Summary: The scriptures in Exodus provide a limitation on unlimited vengeance being meted out when someone is wronged, however Jesus declared that even an eye for an eye was going too far - Jesus commands his followers to turn the other cheek - to not resist evil

Be Holy. Be Perfect. Our Gospel and our OT readings this morning present us with two illustrations of how God expects his people to live. Each one describes different things to do, and not to do – however the goal of both readings is to provide us with a framework within which to seek justice and in which we can live out the reality of God’s Kingdom here on earth.

The OT reading however deals with how we deliver justice to others – how we live our lives in order NOT to be people seen by others to be evil. The NT reading deals with how we are to seek justice for ourselves – how we are to respond to the evil around us when we perceive that we are being dealt with unjustly.

On the face of it, the OT reading is simple and not overly difficult to achieve – let those who are less well off than you benefit from your abundance, don’t steal, don’t cheat, and don’t lie to each other. Nothing too arduous with those instructions. Don’t profane the name of YHWH, don’t deal with your neighbour or your hired workers unjustly – don’t hold back money you owe them.

Then there is an instruction to deal well with people living with disabilities – the first anti-discrimination legislation. In essence – the reading exhorts the Israelites, ad us by extension, to be nice to people and don’t be a bully – treat everyone fairly. Nothing overly complicated, unreasonable or beyond the ability of most human beings with any decent view life. It appears that by doing these things we can come somewhere close to following the first instruction: to be holy for the Lord your God is holy!

So that there is how we can ensure that we can live justly in relationship with other people – we can see clearly here what our responsibilities are. In what way, however do we deal with those people we encounter in our lives who have not read the book of Leviticus?

Around the world we attempt to ensure that people are in no doubt as to their responsibilities in relationship to one another as members of communities. We know exactly how we want to be and expect to be treated. The Universal Declarations of Human Rights, is a milestone document in the history of human rights. Drafted by representatives with different legal and cultural backgrounds from all regions of the world, the Declaration was proclaimed by the United Nations General Assembly in Paris on 10 December as a common standard of achievements for all peoples and all nations. It sets out, for the first time, fundamental human rights to be universally protected and it has been translated into over 500 languages.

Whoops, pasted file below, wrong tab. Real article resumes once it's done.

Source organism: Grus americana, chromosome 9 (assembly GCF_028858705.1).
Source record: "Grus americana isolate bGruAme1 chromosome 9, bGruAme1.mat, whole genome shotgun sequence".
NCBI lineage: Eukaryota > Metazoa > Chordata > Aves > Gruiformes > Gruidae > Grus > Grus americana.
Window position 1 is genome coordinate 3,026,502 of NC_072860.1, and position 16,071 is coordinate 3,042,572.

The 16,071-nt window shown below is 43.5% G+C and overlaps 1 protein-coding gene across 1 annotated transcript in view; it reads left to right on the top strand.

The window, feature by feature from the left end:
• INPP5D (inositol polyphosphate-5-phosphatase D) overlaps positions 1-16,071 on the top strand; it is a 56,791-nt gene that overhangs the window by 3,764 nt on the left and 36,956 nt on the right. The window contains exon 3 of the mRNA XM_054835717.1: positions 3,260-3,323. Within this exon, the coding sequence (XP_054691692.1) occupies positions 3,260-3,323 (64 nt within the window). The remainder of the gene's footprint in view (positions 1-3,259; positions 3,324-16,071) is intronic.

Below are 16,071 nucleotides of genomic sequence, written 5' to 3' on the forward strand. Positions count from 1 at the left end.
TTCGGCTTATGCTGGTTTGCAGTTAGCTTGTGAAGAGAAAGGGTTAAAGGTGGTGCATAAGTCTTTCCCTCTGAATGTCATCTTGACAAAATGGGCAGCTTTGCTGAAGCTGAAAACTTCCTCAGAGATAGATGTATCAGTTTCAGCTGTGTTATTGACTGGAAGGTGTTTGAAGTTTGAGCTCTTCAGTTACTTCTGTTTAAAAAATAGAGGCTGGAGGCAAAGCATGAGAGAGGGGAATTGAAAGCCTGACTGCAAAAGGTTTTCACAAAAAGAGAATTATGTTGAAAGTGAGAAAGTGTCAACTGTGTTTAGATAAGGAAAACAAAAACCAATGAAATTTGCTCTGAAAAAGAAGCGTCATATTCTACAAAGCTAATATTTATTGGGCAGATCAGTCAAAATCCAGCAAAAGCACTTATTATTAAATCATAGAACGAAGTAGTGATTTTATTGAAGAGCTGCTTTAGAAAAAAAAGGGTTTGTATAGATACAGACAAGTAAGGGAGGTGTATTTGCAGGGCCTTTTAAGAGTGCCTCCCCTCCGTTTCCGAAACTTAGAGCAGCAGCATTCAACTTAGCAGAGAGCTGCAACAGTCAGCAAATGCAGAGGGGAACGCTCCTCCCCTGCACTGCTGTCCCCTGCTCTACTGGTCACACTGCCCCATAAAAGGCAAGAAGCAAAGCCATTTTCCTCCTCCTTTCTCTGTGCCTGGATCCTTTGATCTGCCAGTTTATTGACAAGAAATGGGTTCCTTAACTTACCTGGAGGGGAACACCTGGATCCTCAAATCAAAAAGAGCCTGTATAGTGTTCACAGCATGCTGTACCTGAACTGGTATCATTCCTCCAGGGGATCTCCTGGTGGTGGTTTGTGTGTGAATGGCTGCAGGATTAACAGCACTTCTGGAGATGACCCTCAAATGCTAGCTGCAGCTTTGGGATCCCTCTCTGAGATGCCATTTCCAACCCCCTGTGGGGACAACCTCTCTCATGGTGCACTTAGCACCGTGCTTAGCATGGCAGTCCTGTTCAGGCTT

And the cry we hear whenever one of these human rights is transgressed, or in fact whenever personal injury occurs? An eye for an eye! Especially when we are confronted by a particularly heinous murder or other so called ‘capital’ crime – here in Australia we immediately hear the shock jocks and others call for the reintroduction of the death penalty – an EYE FOR AN EYE! In the Middle East – Israel kills a Palestinian and the Palestinians kill three Jews. A handful of Muslim extremist’s slaughter 3000 people and the US begins a war that has seen the greater part of over 1,500,000 people, many of whom are women and children, killed. AN EYE FOR AN EYE

Martin Luther King once said the following: Violence as a way of achieving racial justice is both impractical and immoral. It is impractical because it is a descending spiral ending in destruction for all. The old law of an eye for an eye leaves everybody blind. It is immoral because it seeks to humiliate the opponent rather than win his understanding; it seeks to annihilate rather than to convert.

The OT law of and eye for an eye is the equivalent of the Roman law of retaliation or the lex talionis was in fact a law that had at its heart a view of social justice – it sought to restrict the amount of retaliation that one could seek – retaliation had to be in direct proportion to the wrong committed. In its effect, it was a just law and was not meant to be seen as retribution, but just cause and effect – you do this to someone and this is what you can expect to happen to you.

Unlimited vengeance was the practice before the law of an eye for an eye. It is expressed by Lamech in Genesis. Lamech said to his wives: “If Cain is avenged seven times, then Lamech will be avenged seventy-seven times”! Does that number sound familiar? “How many times should we forgive, seven times?” asks Peter? Jesus said, “Seventy-seven times.” Jesus transforms unlimited retaliation into unlimited forgiveness.

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